In order to ensure and sustain macroeconomic stability, total cost of implementing policies and strategies is estimated at US$502.873 million over the period 2010 – 2013 (Table 3.1). About 87.1% of this amount is expected to be spent on interventions related to ensuring efficient fiscal policy management, and 8.2% to efficient management of monetary and financial policies. Resources for ensuring effective economic policy management including strengthening economic planning and forecasting, constitute 2.4%, while those for promoting international trade and integration to the ECOWAS constitute 2.3%. Resource requirement in this thematic area is expected to be evenly distributed over the plan period, with about 22.1% required in 2010 and increasing gradually to 26.8% in 2013.

TABLE 3.1:ESTIMATED COST FOR IMPLEMENTING THE GSGDA, 2010 – 2013 (PERCENT)
Expenditure Summary
THEME AREA2010201120122013Total
Value (in Million US$)%Value (in Million US$)%Value (in Million US$)%Value (in Million US$)%Value (in Million US$)%
I. ENSURING AND SUSTAINING MACROECONOMIC STABILITY111.1293.34126.5791.92130.3711.91134.7951.89502.8732.10
II. ENHANCING COMPETITIVENESS IN GHANA’S PRIVATE SECTOR21.4670.65507.5137.71643.2989.41733.93310.261,906.2117.98
III. AGRICULTURE MODERNIZATION AND NATURAL RESOURCE MANAGEMENT90.7552.73292.6164.44285.1024.17237.8823.33906.3543.79
IV. INFRASTRUCTURE AND HUMAN SETTLEMENTS1,493.71444.962,497.37637.932,568.20537.572,859.12039.999,418.41539.42
V. ENERGY, OIL AND GAS INDUSTRY281.6998.481,257.94819.111,182.37117.30879.42112.303,601.43815.07
VI. HUMAN DEVELOPMENT, PRODUCTIVITY AND EMPLOYMENT1,109.41033.391,441.49521.891,577.15323.071,890.69026.446,018.74825.19
VII. TRANSPARENT AND ACCOUNTABLE GOVERNANCE214.0766.44460.7117.00448.4176.56414.2165.791,537.4196.44
GRAND TOTAL3,322.250100.006,584.238100.006,834.916100.007,150.056100.0023,891.459100.00
Source: MTEF Database, MOFEP, 2010
Source: MTEF Database, MOFEP, 2010

Enhancing the competitiveness of Ghana’s private sector

In the area of enhancing the competitiveness of Ghana’s private sector, total resource requirement amounts to US$1,906.211 million (Table 3.1), of which about 95.6% is expected to be spent on activities related to developing the industrial base of the economy. This entails ensuring rapid industrialization driven by strong relationship to agriculture, and transforming the extractive industry for economic development including implementing the Eastern corridor counterpart industrial mineral processing initiative as well as the salt-based and bauxite driven industries initiative. The remaining 4.4% is expected to be spent on activities related to promoting the development of the private sector, good corporate governance, tourism industry and the creative industry. The resource flow is expected to be evenly distributed, particularly during the outer years, with about 1.1% required in 2010 and increasing gradually to 38.5% in 2013.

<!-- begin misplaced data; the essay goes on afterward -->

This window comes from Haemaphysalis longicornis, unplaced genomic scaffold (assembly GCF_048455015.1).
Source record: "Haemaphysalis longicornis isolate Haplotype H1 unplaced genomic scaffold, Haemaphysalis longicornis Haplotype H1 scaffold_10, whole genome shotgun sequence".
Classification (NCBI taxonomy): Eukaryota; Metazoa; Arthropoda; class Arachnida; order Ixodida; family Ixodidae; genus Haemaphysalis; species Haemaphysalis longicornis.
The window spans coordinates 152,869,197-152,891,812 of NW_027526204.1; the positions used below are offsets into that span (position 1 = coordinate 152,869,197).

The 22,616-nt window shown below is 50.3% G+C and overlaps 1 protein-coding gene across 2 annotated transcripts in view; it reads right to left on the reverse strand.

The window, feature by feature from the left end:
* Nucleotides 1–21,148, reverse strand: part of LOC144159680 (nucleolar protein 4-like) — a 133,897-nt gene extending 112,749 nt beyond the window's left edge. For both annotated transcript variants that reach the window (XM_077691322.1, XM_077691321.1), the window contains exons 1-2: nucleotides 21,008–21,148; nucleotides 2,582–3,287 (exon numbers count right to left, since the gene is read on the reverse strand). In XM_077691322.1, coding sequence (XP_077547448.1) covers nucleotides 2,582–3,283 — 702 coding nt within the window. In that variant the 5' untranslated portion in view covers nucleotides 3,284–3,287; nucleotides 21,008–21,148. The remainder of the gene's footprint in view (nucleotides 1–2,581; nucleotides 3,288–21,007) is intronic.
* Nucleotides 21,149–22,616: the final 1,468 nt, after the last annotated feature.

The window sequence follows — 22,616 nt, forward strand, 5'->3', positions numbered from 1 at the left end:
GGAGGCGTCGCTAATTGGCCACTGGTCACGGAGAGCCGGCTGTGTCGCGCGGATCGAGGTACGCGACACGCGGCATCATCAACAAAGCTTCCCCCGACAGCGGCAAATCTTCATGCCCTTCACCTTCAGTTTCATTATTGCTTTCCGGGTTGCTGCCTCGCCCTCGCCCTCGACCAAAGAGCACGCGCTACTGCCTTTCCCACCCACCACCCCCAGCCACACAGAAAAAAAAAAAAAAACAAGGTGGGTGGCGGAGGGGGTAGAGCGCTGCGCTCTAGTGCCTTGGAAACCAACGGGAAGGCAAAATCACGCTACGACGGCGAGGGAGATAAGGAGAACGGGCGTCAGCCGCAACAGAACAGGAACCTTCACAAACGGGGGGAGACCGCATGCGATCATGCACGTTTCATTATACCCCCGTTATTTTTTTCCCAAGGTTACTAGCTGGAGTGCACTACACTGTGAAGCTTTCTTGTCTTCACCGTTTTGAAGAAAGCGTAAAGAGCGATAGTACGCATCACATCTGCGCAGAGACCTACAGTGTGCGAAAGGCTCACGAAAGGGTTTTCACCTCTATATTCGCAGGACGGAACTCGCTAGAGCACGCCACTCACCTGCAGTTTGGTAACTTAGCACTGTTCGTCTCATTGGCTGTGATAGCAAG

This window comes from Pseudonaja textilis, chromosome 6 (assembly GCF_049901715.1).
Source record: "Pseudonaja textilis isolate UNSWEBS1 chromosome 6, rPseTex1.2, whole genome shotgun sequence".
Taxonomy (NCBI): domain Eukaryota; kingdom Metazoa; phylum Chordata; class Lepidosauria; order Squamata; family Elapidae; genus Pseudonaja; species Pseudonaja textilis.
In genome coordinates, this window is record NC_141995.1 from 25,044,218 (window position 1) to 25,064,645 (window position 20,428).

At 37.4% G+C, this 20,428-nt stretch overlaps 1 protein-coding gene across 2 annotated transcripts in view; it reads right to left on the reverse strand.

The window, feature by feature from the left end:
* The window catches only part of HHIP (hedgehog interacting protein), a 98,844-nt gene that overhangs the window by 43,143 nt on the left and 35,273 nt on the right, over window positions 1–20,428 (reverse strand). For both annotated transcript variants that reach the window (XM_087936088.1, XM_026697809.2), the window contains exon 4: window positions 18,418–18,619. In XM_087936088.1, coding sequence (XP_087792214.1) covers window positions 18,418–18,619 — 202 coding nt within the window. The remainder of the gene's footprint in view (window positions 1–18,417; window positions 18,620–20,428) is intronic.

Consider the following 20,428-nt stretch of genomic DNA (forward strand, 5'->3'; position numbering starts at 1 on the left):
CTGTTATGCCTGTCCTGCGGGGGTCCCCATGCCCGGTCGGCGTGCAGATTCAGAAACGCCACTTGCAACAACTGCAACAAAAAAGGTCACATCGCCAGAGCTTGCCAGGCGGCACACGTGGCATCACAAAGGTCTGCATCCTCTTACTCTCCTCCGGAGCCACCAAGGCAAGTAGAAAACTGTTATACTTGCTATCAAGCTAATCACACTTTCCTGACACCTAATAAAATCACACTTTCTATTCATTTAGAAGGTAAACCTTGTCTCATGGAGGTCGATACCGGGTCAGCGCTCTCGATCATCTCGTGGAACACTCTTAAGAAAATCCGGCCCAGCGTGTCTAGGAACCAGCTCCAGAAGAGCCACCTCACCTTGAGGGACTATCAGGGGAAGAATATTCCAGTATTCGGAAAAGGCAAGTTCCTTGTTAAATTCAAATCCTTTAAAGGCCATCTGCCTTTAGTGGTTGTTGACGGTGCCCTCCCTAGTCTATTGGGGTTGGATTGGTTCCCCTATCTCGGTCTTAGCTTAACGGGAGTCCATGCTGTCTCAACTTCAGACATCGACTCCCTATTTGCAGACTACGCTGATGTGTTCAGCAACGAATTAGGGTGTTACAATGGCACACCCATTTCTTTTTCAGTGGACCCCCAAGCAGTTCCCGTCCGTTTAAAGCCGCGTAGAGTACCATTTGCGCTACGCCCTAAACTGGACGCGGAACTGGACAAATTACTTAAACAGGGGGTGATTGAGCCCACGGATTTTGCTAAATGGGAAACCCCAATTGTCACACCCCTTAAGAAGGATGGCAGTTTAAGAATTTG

Agriculture modernization and natural resource management

Total resource requirement for implementing interventions related to the agriculture modernization and natural resource management thematic area over the plan period amounts to US$906.354 million (Table 3.1). About 80% of this amount is expected to go into implement activities aimed at modernizing agriculture including minimizing production and distribution risks and bottlenecks, increasing agricultural competitiveness and enhance integration into domestic and international markets, and promoting selected crop development for food security, export and industry. The remaining 20% is expected to go into activities aimed at ensuring efficient natural resource management and environmental governance. Nearly 10% of the resource in this thematic area is expected to be spent in 2010, while 32.3% and 31.5% are required for the 2011 and 2012 respectively. The resource required for 2013 is estimated at 26.2%.

Infrastructure and human settlements

In the infrastructure and human settlements thematic area, about US$9,418.415 million is required to implement policies and programmes over the plan period, of which 55.2% is expected to be spent on activities related to the provision of efficient and integrated transport infrastructure including the rehabilitation of the central and western railway lines, modernization of Takoradi Harbour, re-construction of the Eastern and Western corridor roads, development of a new deep sea port to serve the oil and gas industry, and improvement of the domestic and national airport as well as the air strips.

About 20.5% is also estimated to be spent on activities related to the provision of improved water and adequate sanitation, while 11.9% is estimated for the accelerated development of affordable housing and shelter. The remaining 12.4% is estimated to be spent on activities related to science and technology development, development of information communication technology, human settlement development and provision of recreational infrastructure. Resource requirement in this thematic area is expected to be evenly distributed over the plan period, with about 16% required in 2010 and increasing to 30.4% in 2013.